He still has standards, however, so he becomes upset when he sees a man who is not wearing the proper garment. He says to him, “Friend, how did you get in here without a wedding robe?” (v. 12). We might expect the man to defend himself: “Hey, I was just minding my own business out in the marketplace when these slaves of yours abducted me and dragged me here! How can you ask me why I’m not wearing the proper clothes?” But the text says only, “He was speechless” (v. 12). So the king orders his attendant to tie up the man and cast him out “into the outer darkness, where there will be weeping and gnashing of teeth” (v. 13).

Sensible modern people that we are, we may be wondering what on earth is going on here. Is this guy schizophrenic? How can he force someone off the streets to come to the party and then punish him for not having on a tuxedo? It may help us to learn that the custom of the time was for hosts to provide garments for their guests at events such as this one. That puts a different spin on the situation. What we have here is not a completely unhinged host making an irrational demand on his guest; we have a guest who has refused to play by the rules. Who has defied the dress code.

This all starts to make sense when we get away from the standard interpretation of the parable and see the king not as representing God but rather the religious leaders who have allied themselves with the political heavyweights—the Herods and Caesars of the world. If that is the case, then we also have to reevaluate the identity of the improperly dressed guest. It is not too great a stretch of the imagination to see him as Jesus himself.

Look at it this way: a king who represents the forces of empire slaughters the guests who refused his original invitation and then compels others to come to his banquet. One of those others, although forced to attend, rejects the king’s ideology and refuses to endorse his imperial pretensions by playing along. Left with few alternatives for expressing his disapproval, he does what he can. He refuses to wear the wedding garment that would tag him as a loyal subject. He defies the dress code, and sticks out like a sore thumb in the midst of a banquet full of conformists. He’s one of the three people refusing to bow to the king’s golden idol. He’s the one guy kneeling on the sidelines while everyone else stands for the national anthem.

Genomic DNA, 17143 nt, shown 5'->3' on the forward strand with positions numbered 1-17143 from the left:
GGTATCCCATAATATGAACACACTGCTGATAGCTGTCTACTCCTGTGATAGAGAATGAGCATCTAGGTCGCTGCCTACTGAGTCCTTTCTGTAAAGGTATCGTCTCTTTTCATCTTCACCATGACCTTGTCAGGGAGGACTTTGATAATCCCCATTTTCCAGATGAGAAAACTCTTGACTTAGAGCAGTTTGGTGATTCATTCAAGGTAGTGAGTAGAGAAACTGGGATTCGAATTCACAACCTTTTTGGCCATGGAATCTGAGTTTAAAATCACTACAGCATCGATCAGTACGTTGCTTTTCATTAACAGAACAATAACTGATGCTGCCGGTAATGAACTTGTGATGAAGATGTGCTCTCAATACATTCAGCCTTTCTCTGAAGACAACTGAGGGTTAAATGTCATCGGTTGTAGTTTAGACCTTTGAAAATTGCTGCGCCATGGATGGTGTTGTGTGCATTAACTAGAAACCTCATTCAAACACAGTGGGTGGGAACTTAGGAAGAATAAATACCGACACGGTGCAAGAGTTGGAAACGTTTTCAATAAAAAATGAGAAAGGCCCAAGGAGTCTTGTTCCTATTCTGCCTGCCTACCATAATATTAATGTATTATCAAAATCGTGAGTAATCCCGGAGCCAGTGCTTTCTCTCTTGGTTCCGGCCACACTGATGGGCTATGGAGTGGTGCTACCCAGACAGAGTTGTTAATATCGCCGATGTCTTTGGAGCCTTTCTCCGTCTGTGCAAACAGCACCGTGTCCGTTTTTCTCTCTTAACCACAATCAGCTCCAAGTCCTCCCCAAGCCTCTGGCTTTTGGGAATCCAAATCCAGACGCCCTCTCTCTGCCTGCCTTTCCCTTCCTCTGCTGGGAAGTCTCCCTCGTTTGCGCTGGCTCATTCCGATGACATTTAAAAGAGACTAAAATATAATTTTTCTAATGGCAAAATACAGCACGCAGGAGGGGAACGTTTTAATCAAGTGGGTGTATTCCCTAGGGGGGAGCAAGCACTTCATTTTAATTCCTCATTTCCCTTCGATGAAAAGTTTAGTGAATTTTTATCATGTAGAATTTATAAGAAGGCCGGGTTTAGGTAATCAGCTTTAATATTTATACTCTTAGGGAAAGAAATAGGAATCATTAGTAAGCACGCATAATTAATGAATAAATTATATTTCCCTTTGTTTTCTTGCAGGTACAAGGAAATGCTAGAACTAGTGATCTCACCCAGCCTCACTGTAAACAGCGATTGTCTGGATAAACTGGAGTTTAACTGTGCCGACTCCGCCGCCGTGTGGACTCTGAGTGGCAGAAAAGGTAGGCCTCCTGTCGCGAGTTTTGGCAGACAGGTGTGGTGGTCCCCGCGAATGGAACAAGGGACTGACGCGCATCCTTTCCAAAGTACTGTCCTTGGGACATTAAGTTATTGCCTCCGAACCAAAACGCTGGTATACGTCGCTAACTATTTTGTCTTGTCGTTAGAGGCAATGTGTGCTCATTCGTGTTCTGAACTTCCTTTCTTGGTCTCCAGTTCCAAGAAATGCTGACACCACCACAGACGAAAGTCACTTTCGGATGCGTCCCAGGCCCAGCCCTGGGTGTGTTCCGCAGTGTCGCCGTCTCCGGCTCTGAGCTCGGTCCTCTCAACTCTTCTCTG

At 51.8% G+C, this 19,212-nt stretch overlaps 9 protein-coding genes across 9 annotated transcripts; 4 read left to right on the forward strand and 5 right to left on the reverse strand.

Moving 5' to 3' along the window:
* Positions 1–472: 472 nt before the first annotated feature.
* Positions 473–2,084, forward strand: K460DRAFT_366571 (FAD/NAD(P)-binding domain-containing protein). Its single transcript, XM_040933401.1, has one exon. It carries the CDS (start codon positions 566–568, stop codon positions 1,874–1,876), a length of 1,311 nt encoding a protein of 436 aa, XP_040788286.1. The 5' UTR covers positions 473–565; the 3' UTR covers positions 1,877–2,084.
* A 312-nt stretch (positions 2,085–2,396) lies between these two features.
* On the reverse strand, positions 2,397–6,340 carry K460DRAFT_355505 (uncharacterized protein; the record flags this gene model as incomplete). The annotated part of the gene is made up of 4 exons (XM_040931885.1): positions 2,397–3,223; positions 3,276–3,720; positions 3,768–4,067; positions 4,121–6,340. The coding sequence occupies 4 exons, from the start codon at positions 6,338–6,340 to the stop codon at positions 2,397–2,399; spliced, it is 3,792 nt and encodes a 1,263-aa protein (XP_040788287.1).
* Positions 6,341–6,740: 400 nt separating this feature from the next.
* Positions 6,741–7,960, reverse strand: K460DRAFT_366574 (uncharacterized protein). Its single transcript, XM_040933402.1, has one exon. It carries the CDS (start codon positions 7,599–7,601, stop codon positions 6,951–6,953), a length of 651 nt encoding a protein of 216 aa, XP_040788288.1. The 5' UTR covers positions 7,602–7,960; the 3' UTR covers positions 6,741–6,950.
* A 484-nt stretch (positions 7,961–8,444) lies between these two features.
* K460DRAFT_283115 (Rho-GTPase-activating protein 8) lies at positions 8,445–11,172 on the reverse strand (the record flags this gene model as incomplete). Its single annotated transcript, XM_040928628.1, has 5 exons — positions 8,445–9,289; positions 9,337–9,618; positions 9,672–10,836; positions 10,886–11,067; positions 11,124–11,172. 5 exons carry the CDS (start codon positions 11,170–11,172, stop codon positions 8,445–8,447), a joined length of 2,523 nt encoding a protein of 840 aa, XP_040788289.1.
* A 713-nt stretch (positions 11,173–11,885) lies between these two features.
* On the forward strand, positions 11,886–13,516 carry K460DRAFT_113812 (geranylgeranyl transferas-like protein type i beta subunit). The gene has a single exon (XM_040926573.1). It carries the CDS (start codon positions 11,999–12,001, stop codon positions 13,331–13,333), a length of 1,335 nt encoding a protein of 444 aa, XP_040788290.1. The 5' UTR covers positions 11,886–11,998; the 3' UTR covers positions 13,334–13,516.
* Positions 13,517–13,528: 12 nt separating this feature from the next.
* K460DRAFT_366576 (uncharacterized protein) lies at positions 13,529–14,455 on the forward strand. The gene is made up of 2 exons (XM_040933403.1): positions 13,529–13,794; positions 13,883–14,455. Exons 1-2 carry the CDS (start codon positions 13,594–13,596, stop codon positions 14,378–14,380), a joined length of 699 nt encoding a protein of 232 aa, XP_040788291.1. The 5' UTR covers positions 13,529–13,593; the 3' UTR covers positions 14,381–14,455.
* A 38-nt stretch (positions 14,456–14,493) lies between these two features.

This subversive behavior naturally draws the attention of the king, who questions him about his refusal to wear the garments of empire. And notice what comes next: “He [is] speechless” (v. 12). In the space of a few days, Jesus will find himself standing before the high priest, accused of all sorts of activities that have run afoul of the powers that be. When the high priest demands that Jesus answer the charges, Matthew says simply, “But Jesus [is] silent” (Matt 26:63). He is … speechless.

Sometimes we face similar choices. We may never find ourselves in a life-or-death situation, but we often face the choice of whether to conform to the expectations of the system—don’t make waves; go along to get along—or to rock the boat by refusing to play the game. When the culture of our workplace tempts us to engage in unethical practices for the benefit of the company, what choice will we make? When we overhear a coworker or superior making a sexist or racist comment and we can either voice our objections or else protect ourselves by remaining silent, what choice will we make? When society pressures us to support violence and war as the best means of meeting our nation’s ends, but we see in Jesus an example of nonviolent resistance and a command to love our enemies, what choice will we make? When the king demands that we put on the clothes of empire or else get kicked out of the party, what choice will we make?

The good news we find in this dark, challenging parable is that, just like Jesus, we can find the strength to resist the enticements of the powers. We can summon the courage to flout the wishes of those who want us to shut up and do what we’re told. When we see and understand that the world’s standards are opposed to God’s will, guided by the example of Jesus and empowered by the Holy Spirit we can defy the dress code, taking our stand on the side of justice, righteousness, and the reign of God. We can do this because we know that no act of defiance to the kings and tyrants of the world is without value, and no act of obedience to God, no matter how small, ever escapes God’s notice.

I have decided to follow Jesus. Though none go with me, still I will follow. No turning back. Regardless the cost, no turning back.

Robert TurnerComment